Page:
Some movies get a bad reputation in basic resource texts and, for better or worse, that becomes how they are known to people who can only experience them through these resources. The Godsend is an example of a horror film that fits this designation. It tends to get low marks in standard references, written off as a dull copy of The Omen. However, an objective look at The Godsend reveals that while it is fundamentally flawed, it also has interesting qualities that the “yea or nay” nature of a capsule review can’t touch on.
The Godsend was adapted from a novel by Bernard Taylor and focuses upon a family that is torn apart by an unexpected intrusion. Alan (Malcolm Stoddard) and his wife Kate (Cyd Hayman) are living a quiet life in the country with a bunch of kids when they are visited by a mysterious, heavily pregnant stranger (Angela Pleasance). She quickly has her baby and disappears. Kate decides to take the newborn in and over the next few years, the couple’s natural-born children begin dying under strange circumstances. Alan begins to realize what is happening but runs the risk of being branded insane and losing what’s left of his family as he tries to square off with the murderous moppet.
After a quietly spooky opening segment, The Godsend begins to announce its flaws. To begin with, it’s written in a very superficial way by Olaf Pooley, who just barely sketches out his characters and treats the bad seed titular character as a one-dimensional hellspawn. His broad-strokes approach fails to set up the kind of ambiguity that would have gotten under the audience’s skin and thus makes the evil so obvious that our protagonists kind of look like dolts for failing to see it. He also fumbles what could have been an acceptable shock coda.
Another problem is Gabrielle Beaumont’s direction, which is pedestrian in the extreme. She tends to shy away from the grimmer edges of the material, thus blunting the impact of the kind of horrific events (murderous children, temptation to murder a child) that should be intensely disturbing. When she does deal with the horror elements head on, she directs them in a very bland way, rushing through setpieces in a styleless, perfunctory manner. Both Pooley and Beaumount were t.v. vets and their superficial approach to the material gives it the feel of middling made-for-television fare.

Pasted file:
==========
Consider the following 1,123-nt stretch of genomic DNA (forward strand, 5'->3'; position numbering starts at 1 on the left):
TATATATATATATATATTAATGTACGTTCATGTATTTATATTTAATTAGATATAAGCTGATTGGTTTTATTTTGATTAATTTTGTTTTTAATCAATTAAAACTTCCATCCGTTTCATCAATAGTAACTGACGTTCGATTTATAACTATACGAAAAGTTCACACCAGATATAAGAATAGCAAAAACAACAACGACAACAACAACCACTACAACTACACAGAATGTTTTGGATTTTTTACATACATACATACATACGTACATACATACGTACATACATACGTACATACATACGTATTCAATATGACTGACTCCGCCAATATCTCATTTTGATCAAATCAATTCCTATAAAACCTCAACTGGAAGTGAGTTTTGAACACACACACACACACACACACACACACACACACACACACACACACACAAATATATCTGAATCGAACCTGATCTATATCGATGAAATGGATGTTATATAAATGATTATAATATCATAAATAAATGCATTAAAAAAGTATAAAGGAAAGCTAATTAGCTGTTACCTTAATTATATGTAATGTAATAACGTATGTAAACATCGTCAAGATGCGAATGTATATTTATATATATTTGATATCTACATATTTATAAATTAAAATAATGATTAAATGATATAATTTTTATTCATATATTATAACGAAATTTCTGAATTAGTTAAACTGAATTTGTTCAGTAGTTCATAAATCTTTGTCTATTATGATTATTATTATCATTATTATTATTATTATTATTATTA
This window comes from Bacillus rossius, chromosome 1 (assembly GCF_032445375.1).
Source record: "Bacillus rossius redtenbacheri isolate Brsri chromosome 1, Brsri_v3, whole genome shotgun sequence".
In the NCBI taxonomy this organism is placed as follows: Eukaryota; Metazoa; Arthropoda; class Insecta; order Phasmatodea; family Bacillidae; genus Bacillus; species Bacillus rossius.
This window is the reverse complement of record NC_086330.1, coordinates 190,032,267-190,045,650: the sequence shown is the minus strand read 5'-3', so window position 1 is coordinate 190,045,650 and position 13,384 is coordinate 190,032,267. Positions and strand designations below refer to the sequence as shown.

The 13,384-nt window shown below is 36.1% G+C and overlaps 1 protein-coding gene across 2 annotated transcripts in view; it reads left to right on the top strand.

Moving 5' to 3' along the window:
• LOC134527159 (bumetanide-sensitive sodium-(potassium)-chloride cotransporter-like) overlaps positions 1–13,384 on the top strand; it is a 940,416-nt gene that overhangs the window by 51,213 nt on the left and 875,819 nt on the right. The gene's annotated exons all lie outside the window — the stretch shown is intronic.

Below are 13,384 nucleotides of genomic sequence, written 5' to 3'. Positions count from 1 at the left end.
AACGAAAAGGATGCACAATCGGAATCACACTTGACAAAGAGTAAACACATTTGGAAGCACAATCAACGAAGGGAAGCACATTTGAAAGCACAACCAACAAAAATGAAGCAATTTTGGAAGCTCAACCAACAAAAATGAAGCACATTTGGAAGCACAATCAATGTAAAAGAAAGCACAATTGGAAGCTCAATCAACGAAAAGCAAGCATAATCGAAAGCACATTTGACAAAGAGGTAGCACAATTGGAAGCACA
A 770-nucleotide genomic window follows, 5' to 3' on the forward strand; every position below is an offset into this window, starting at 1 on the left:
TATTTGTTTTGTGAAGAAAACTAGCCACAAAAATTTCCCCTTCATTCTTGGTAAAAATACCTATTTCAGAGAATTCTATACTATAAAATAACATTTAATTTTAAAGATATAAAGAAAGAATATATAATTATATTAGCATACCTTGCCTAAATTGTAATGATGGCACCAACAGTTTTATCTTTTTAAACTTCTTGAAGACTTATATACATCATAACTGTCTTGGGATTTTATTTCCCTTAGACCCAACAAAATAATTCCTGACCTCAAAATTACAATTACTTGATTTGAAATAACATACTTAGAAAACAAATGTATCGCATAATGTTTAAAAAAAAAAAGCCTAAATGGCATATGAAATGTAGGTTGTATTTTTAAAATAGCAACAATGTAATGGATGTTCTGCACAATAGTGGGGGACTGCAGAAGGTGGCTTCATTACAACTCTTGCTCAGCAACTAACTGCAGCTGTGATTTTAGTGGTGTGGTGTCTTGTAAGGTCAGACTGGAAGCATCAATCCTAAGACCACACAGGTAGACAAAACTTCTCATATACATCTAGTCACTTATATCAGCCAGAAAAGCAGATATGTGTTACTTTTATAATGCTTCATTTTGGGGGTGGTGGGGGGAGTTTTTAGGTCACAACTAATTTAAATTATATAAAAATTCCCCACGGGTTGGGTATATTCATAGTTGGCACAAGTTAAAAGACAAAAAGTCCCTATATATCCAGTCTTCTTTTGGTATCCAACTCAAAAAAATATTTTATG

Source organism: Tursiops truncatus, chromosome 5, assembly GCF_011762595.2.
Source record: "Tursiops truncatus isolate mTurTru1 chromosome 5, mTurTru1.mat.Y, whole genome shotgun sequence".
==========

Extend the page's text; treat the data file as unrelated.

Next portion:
However, The Godsend is oddly compelling despite these flaws. The concept of a child methodically bumping off the siblings in a previously happy family has a chilling quality: even with the simplistic, “edges sanded off” treatment it gets here, it’s still potent enough to creep the viewer out in spots. The acting is also above-average: Stoddard and Hayman give subtle performances that lend the material a note of believable emotion that it might not have had otherwise. It’s also worth noting that while her onscreen time is brief, Pleasance is a spooky and compelling presence.
To sum up, The Godsend is a deeply flawed stab at quiet horror but it’s also more interesting and watchable than its poor critical history would suggest. If you’re in a patient frame of mind, it might yield up a few effective chills.
Blu-Ray Notes: This was issued by Scream Factory on July 14th as a part of a double-bill blu-ray with The Outing. The new HD transfer for The Godsend looks pretty good, capturing the details of the hazy look nicely as well as the film’s muted color scheme. The lossless mono soundtrack sounds nice and clear. The one extras for this title is a trailer that works overtime to sell it as an Omen clone. Throw in The Outing as well and this disc offers a nice value for the deep-catalog horror film collectors.